Buckingham Springs, Bucks Co, PA.
Found on a Chrysanthemum brought from a garden center.
Last Sunday, youngest son and his dad went fishing. When it was time to go back home, my son saw the caterpillar on the back wheel and he brought his new friend home :)....We put him on a plant ( I know it's dried up a bit :) )...anyway we made "her" a temporary home in a yogurt container, with some grass and leaves.....Next day a surprise awaited us....No caterpillar anymore but a cocoon :))....So hopefully she'll turn in to a moth in a couple of weeks and my son can release her.
Pinehurst housing development, South Everett WA USA
Spilosoma virginica (Virginian Tiger moth) resting on each finger. I had so many that day, and knowing just how docile they are, I decided to have some fun.
Just a quick shot I took of a moth Matt spotted on the outside of the window near our elevator as we were about to go for a ride the other day. I only had my bigger camera with me but decided to take a shot of it for kicks.
I believe this is a Virginian Tiger moth:
Another moth found in our state looks similar, though...the Fall Webworm moth:
Anyway, just posting for the heck of it.
For quite a while I've not been getting as much enjoyment on Flickr as I have in the past and all the stuff going on in the world and here at home is making me not as interested in participating...so I think I'll just pop in once in a while.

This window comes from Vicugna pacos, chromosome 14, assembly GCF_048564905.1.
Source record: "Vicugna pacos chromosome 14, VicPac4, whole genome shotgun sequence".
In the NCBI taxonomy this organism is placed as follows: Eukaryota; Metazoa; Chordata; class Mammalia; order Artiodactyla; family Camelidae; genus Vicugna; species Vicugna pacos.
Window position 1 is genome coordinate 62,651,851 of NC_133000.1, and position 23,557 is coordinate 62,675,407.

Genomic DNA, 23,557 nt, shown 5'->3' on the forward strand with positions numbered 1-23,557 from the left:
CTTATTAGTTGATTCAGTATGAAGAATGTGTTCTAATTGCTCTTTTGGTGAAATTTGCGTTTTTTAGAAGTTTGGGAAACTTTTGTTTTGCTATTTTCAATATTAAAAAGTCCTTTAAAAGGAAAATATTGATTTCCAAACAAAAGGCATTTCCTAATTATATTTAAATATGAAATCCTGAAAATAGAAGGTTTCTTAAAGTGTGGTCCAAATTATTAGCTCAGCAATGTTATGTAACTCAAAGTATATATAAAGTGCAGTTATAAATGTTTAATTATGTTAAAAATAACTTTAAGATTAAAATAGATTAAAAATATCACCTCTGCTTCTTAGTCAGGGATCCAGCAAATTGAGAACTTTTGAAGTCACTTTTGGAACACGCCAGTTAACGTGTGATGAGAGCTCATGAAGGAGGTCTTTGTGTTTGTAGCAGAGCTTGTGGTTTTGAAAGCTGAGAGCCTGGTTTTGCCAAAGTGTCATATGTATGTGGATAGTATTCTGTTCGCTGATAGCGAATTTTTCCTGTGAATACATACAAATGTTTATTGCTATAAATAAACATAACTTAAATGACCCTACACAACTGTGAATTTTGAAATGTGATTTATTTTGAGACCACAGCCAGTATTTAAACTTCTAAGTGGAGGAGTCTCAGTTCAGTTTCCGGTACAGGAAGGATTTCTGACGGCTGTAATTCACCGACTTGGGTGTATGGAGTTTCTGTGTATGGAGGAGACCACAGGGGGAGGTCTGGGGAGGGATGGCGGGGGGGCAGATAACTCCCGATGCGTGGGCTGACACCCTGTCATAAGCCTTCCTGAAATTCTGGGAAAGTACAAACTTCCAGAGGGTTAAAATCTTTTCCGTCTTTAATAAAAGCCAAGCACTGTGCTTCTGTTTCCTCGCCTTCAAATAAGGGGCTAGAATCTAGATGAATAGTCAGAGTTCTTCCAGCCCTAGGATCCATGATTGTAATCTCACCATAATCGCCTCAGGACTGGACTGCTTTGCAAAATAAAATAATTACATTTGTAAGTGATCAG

Please know that I thoroughly enjoy seeing your beautiful pix and have appreciated all the compliments on my pix over the years. :)
Pinehurst housing development, south Everett WA USA
Love is in the air...but one must be ever-careful.
You never know when you will get Cheeto'd.
(...just havin' a little fun, at a Virginia Tiger Moth caterpillar's expense.) :)
Eastern Neck NWR
(...and, a 7-11 store on the way there.)
Kent County, Maryland
November 3, 2016
Virginian Tiger Moth caterpillar (Spilosoma virginica) - Penny Lane, Penny Lake Preserve, Boothbay Harbor, Maine
Hold on there tiger,
Tiger moths can often cause a painful/itchy dermatitis when touched, so the spikes are fair warning.
Pinehurst housing development, South Everett WA USA
Burke County, GA
The common name for the caterpillar is Yellow Bear.